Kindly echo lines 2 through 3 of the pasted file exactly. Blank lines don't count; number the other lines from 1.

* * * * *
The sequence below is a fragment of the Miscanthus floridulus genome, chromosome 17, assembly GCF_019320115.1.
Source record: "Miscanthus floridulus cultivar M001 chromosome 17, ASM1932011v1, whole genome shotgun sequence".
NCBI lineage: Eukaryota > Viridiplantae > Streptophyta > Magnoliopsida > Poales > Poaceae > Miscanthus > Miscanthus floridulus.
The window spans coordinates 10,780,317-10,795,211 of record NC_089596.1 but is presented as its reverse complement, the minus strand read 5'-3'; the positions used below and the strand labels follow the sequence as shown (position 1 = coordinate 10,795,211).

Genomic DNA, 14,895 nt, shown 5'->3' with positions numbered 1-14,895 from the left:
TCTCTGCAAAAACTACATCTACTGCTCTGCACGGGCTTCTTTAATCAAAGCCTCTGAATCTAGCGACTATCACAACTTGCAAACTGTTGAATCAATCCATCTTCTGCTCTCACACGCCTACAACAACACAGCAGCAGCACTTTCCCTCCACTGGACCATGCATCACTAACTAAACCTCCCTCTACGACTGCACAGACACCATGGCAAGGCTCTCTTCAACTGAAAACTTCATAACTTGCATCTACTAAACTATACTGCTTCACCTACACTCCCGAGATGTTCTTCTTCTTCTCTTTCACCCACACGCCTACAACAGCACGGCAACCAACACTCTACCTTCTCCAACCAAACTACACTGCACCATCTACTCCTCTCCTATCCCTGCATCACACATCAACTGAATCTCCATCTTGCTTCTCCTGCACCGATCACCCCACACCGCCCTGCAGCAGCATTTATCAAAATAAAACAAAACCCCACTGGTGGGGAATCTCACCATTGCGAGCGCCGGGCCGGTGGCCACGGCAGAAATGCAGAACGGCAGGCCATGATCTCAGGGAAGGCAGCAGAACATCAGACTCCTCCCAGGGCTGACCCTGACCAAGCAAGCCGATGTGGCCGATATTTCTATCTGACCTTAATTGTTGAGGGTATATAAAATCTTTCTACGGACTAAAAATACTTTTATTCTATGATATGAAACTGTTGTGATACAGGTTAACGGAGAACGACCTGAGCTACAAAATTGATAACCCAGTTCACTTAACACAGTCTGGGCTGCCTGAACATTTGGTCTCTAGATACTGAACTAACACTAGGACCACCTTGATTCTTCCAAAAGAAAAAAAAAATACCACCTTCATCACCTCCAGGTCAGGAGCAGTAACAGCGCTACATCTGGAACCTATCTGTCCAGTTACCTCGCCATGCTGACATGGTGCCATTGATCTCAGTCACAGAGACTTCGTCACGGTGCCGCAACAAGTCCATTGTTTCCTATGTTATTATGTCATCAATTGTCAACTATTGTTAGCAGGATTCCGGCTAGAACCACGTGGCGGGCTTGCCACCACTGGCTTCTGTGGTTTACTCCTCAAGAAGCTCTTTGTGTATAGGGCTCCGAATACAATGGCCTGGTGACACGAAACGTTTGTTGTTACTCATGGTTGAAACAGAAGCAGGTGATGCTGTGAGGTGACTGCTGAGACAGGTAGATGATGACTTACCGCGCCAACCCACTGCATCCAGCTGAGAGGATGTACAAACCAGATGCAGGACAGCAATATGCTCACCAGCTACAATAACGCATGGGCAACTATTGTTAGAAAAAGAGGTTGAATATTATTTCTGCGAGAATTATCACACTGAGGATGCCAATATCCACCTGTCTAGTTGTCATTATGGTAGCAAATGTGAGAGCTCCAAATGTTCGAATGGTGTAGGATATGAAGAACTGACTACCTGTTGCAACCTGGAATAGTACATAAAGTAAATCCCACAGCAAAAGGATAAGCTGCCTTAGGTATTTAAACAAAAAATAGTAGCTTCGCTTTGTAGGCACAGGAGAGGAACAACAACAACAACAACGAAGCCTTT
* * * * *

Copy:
Source record: "Miscanthus floridulus cultivar M001 chromosome 17, ASM1932011v1, whole genome shotgun sequence".
NCBI lineage: Eukaryota > Viridiplantae > Streptophyta > Magnoliopsida > Poales > Poaceae > Miscanthus > Miscanthus floridulus.